Today’s question comes to us from Phil, who has experienced storage auctions from the wrong side: Phil had his belongings sold to satisfy his delinquent rental bill and now wants to know how one goes about getting his personal belongings back. Unfortunately the storage sale process is a much different story when you’re on the wrong side of it. It can be disheartening, embarrassing and downright enraging to have your things sold via public mini storage auction. It can be far worse if you’re actually there to see it happen. I know that Phil is not the only one who has wondered about what they can do when it comes to trying to recover your sold belongings. Phil asks:
[quote] Hello. I just had my storage locker go to sale and lost everything inside. Including my tools which I need for work and some personal paperwork that was very important for my legal cases and getting custody of my children. I asked the company why they sold those too and they said that they don’t go through the units befor selling them they just make sure to transfer the lock and then it goes to auction. What can I do to get my things back? [/quote]
Hello, Phil. I’m very sorry to hear of your misfortune, and that the auction process could not be avoided for your locker. I know it can be very difficult to lose your belongings, especially when they are of personal and sentimental value, or needed for work, like your tools. Unfortunately, in your case there is not very much you can do proactively in terms of recovering your tools because they are of value to others and they were inside your delinquent locker. However, I can tell you that there is an understanding and tradition, an expectation even, between storage companies and the auction unit buyers that all items of purely personal value should be returned to the original owner of the unit.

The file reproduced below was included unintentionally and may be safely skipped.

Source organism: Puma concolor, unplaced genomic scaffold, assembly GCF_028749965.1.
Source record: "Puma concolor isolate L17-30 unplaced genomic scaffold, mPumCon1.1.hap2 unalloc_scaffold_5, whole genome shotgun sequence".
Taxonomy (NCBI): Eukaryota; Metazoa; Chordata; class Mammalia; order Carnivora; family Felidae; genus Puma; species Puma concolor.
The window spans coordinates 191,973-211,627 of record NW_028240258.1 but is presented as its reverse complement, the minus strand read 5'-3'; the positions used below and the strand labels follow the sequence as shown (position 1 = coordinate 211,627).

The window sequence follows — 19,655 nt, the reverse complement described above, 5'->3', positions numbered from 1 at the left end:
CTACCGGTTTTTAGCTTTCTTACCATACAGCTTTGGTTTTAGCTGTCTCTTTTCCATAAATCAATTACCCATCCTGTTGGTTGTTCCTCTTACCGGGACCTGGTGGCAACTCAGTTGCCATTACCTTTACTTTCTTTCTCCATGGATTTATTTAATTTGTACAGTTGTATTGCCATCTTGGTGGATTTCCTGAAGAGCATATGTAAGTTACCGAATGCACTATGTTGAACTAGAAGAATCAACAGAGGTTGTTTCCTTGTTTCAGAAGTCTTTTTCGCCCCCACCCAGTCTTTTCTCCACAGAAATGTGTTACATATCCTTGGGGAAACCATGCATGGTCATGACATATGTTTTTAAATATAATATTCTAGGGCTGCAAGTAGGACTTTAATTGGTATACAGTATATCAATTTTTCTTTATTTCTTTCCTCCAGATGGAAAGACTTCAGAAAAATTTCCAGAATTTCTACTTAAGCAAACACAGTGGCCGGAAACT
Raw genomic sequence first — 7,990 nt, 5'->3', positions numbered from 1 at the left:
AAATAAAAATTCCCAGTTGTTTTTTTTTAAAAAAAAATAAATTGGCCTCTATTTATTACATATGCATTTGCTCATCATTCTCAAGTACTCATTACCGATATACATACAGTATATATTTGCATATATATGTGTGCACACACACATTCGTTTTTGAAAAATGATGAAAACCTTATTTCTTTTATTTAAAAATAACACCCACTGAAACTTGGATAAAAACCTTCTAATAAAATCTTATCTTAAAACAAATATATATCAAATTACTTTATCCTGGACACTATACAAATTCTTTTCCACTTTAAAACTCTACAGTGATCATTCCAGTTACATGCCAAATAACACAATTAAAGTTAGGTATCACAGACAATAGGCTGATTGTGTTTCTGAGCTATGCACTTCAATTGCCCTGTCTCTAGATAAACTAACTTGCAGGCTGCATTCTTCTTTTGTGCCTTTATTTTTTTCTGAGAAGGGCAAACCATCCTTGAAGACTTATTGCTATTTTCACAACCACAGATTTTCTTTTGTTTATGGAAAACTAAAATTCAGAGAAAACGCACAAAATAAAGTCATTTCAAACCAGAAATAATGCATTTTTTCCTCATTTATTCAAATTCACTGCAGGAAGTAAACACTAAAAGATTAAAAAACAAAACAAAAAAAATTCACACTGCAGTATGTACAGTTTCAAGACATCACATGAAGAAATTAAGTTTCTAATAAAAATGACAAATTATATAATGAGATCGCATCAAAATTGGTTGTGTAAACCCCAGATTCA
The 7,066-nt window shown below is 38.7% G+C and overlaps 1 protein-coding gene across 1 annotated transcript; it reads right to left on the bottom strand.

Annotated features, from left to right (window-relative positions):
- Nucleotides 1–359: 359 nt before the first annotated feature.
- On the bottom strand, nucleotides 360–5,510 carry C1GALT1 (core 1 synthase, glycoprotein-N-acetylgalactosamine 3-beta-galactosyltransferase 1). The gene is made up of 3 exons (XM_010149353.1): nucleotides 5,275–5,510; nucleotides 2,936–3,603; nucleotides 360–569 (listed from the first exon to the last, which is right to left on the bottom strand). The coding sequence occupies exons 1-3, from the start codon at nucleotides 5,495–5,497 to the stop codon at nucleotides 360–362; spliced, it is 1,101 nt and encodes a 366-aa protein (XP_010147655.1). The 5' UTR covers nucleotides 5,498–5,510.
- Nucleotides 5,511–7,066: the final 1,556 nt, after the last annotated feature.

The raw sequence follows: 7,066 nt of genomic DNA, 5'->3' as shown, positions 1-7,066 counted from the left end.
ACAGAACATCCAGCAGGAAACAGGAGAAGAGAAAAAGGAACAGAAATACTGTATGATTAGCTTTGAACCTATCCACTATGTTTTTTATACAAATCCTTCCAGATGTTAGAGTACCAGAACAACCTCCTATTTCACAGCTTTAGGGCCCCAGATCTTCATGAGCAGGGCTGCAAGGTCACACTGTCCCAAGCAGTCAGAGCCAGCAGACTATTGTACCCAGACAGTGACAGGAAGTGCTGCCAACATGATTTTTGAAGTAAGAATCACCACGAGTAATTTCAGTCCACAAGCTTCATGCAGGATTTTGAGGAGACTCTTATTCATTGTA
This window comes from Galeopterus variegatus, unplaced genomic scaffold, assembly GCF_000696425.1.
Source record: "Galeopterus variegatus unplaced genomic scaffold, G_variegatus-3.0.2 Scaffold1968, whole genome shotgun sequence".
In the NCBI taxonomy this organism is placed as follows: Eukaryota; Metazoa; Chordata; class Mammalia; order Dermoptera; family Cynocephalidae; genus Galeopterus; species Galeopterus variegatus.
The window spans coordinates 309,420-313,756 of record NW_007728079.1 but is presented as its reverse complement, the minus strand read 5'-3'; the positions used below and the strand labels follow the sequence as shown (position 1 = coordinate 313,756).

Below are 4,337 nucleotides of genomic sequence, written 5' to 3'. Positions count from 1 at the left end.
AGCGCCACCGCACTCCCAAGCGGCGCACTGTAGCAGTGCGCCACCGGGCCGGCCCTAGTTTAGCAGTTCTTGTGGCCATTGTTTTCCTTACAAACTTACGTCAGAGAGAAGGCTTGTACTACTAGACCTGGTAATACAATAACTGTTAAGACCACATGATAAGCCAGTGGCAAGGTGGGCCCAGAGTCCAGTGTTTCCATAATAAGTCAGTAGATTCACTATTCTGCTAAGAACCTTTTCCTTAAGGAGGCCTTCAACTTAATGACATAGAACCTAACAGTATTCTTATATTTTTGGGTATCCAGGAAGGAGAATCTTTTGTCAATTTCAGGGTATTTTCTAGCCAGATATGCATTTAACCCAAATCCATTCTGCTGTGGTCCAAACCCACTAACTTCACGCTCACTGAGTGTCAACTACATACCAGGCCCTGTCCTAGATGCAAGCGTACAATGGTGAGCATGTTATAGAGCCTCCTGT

For example, if a buyer gets a 10×30 unit and empties it entirely, they are entitled to keep all the objects that are of obvious and general commercial value and interest. Televisions, electronics in general, tools, even clothes and books are all fair game. However, should they come across a family photo album, for instance, or a box full of family documents like birth certificates, marriage certificates, etc, they are expected to return these immediately to the original owner, or to the property manager if they cannot contact the tenant. The company should then call the original owner in order to give them their personal / sentimental belongings back.
So, although you’ll have to let go of all your tools and equipment, you should hopefully be able to get your paperwork back. If you have not yet been contacted by the unit’s buyer, you could ask the property manager to get in touch with them for you. How helpful they will ultimately be will depend on their comfort level, their company policies and their relationship with you, but hopefully this will get the ball rolling and at least get your contact information to the buyer so they can do the right thing and return your papers.